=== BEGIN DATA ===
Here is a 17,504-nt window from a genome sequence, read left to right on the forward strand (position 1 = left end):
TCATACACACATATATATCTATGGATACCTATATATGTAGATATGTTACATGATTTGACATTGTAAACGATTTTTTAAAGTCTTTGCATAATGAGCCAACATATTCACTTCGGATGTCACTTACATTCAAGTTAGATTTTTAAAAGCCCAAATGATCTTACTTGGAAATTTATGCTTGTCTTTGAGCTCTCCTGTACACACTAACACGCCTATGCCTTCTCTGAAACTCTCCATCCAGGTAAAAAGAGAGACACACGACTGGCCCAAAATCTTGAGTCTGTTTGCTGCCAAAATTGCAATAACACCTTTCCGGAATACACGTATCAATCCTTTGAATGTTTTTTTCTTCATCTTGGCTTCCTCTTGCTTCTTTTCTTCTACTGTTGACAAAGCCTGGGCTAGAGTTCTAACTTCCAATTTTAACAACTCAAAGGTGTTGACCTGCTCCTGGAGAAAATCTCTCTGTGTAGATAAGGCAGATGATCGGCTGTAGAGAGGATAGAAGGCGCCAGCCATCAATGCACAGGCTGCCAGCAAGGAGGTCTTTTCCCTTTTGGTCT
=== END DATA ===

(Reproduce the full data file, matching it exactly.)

Here is a 17,504-nt window from a genome sequence, read left to right on the forward strand (position 1 = left end):
TCATACACACATATATATCTATGGATACCTATATATGTAGATATGTTACATGATTTGACATTGTAAACGATTTTTTAAAGTCTTTGCATAATGAGCCAACATATTCACTTCGGATGTCACTTACATTCAAGTTAGATTTTTAAAAGCCCAAATGATCTTACTTGGAAATTTATGCTTGTCTTTGAGCTCTCCTGTACACACTAACACGCCTATGCCTTCTCTGAAACTCTCCATCCAGGTAAAAAGAGAGACACACGACTGGCCCAAAATCTTGAGTCTGTTTGCTGCCAAAATTGCAATAACACCTTTCCGGAATACACGTATCAATCCTTTGAATGTTTTTTTCTTCATCTTGGCTTCCTCTTGCTTCTTTTCTTCTACTGTTGACAAAGCCTGGGCTAGAGTTCTAACTTCCAATTTTAACAACTCAAAGGTGTTGACCTGCTCCTGGAGAAAATCTCTCTGTGTAGATAAGGCAGATGATCGGCTGTAGAGAGGATAGAAGGCGCCAGCCATCAATGCACAGGCTGCCAGCAAGGAGGTCTTTTCCCTTTTGGTCT